resourcesABOUT MT AUTHOR GUIDELINES CLASSIFIEDS EDITORIAL CALENDAR MEDIA GUIDE MASSAGE MART SCHOOLS & EDUCATION FEEDBACK
Diagnose Sprain Injuries in MVA Cases With Dynamic X-Rays (Pt. 1)
Am I the only person to notice hospitals are doing a seemingly insufficient job lately in their initial radiological workup of motor vehicle accident (MVA) victims?
The Concussion-Subluxation Complex
In the Aug. 1, 2014 issue of Dynamic Chiropractic, I reviewed some of the literature demonstrating the role of the chiropractic adjustment in post-concussive care.
North Carolina Acupuncture Board Files Dry Needling Lawsuit
In early September, the NCALB filed a complaint against the North Carolina Board of Physical Therapy Examiners over the issue of dry needling, a form of acupuncture that uses solid needles to puncture the skin and muscle tissue to relieve pain.
Syncretism: Acupuncture and Public Health in Cuba
"Syncretism" is defined as a union of diverse tenets or practices. On a recent trip to Cuba designed to demonstrate the integration of Traditional Medicine and biomedicine, our group witnessed this union firsthand.
Acupuncture and Oriental Medicine in the West
We know acupuncture and Oriental medicine as the indigenous medicine of East Asia; in particular China, Korea and Japan are the countries of origin of this wonderful healing system.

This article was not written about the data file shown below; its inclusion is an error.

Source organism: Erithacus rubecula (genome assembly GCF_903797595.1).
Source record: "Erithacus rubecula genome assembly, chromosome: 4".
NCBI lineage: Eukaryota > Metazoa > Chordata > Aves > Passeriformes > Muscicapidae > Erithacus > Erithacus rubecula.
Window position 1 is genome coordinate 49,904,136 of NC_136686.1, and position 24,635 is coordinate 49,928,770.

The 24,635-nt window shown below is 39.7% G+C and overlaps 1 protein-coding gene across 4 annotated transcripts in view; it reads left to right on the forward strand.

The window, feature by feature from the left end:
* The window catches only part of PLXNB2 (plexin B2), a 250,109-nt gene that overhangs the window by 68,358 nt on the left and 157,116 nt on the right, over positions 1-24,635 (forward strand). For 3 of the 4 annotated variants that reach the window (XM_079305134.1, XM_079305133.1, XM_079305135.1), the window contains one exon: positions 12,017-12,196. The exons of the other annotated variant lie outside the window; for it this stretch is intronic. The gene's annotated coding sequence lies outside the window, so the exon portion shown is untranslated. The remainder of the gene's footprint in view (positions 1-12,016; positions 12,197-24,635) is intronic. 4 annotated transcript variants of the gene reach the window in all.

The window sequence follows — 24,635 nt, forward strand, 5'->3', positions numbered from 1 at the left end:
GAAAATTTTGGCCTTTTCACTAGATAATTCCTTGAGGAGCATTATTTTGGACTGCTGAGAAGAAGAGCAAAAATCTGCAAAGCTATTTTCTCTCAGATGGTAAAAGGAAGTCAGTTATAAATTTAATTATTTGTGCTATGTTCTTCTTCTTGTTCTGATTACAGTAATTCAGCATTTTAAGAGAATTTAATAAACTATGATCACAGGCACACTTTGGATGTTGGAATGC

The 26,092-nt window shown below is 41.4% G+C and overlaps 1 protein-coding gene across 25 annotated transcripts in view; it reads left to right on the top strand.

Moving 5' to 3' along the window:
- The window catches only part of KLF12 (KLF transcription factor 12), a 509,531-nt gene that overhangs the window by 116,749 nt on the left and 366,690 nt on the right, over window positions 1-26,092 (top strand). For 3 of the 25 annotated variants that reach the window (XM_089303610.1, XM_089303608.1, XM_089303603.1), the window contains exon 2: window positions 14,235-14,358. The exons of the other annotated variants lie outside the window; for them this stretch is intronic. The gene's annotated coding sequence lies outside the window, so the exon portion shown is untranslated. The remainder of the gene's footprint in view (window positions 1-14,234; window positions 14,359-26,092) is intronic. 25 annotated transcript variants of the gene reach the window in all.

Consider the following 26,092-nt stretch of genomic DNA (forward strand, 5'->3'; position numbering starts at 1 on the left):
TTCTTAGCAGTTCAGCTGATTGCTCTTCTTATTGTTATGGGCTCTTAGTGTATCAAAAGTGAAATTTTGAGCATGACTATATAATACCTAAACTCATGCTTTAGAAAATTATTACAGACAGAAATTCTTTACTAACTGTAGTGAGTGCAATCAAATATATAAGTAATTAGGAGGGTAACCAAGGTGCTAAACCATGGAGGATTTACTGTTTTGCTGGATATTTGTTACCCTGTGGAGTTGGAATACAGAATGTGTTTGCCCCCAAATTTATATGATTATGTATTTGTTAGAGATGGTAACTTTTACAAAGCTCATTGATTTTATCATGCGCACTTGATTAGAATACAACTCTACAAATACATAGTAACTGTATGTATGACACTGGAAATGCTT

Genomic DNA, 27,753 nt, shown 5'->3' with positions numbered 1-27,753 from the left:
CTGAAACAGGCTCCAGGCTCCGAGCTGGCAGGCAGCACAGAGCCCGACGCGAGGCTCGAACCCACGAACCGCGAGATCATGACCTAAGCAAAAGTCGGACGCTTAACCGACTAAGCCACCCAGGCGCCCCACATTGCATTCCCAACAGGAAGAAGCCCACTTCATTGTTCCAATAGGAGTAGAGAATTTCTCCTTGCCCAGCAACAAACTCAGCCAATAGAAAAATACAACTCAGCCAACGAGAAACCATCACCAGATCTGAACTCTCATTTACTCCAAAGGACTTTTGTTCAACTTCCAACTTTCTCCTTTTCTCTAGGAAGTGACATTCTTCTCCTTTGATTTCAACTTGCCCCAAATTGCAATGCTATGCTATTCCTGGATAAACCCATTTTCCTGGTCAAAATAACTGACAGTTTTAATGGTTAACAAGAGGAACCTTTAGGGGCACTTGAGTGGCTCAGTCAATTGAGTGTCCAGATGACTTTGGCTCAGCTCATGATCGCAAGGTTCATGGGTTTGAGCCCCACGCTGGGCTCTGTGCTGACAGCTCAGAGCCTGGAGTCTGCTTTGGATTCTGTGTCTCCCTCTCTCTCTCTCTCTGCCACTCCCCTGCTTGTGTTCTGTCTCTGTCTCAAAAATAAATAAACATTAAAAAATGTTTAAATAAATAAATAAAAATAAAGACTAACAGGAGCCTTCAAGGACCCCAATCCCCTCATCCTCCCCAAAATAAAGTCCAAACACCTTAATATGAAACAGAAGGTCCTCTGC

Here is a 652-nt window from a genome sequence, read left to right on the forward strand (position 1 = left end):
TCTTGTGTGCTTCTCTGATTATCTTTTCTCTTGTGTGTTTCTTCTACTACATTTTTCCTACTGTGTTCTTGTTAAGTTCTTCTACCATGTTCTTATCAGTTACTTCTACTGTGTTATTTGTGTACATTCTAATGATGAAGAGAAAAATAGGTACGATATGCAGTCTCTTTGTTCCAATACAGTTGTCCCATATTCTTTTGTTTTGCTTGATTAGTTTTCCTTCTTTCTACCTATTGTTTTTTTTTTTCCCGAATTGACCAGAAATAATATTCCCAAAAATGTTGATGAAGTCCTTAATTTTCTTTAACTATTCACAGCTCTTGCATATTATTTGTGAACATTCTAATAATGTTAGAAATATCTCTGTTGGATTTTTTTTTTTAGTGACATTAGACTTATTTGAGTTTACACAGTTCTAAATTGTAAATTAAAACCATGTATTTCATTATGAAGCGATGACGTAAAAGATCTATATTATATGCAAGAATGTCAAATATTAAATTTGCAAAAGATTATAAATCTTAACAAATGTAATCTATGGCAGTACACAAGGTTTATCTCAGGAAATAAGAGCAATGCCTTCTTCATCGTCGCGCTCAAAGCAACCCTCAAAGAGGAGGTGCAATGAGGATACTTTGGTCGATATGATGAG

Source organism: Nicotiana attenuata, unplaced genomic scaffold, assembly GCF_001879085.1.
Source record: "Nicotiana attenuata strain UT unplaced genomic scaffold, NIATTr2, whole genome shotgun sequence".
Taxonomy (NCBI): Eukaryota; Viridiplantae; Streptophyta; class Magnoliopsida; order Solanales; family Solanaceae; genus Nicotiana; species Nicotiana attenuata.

Pro-Con: Swaddling for Newborns
The practice of swaddling has been used for thousands of years and was popular until the 1700s, when it was slowly abandoned by many cultures that considered it old-fashioned or barbaric.
The Modern Application of Ancient Mei Rong
Chinese Medical Cosmetology (Mei Rong) has a well-documented and venerated history dating back to the Qin (221-206 BC) Dynasty.
Tailor-Made Knee Pain: The Sartorius Muscle
A patient was referred to my office after receiving treatment from various providers with no results. The patient was training for the Olympics as a marathon runner and was unable to run or walk without severe medial knee pain.
Too Many to Remember: Tips to Revive Your Ortho / Neuro Test Skills
When I was at Palmer in the mid-1980s, we were given a set of notes in one of our diagnostic courses. The notes covered approximately 70 orthopedic and neurological tests for various regions of the body.
Mechanism: Experimental Approaches to Understanding Acupuncture, Part 1
The clinical benefits of acupuncture are difficult to ignore, but also can be difficult to explain to a Western audience. For nearly 50 years, relentlessly inquisitive scientists and physicians have been working toward a conceptual model to explain acupuncture.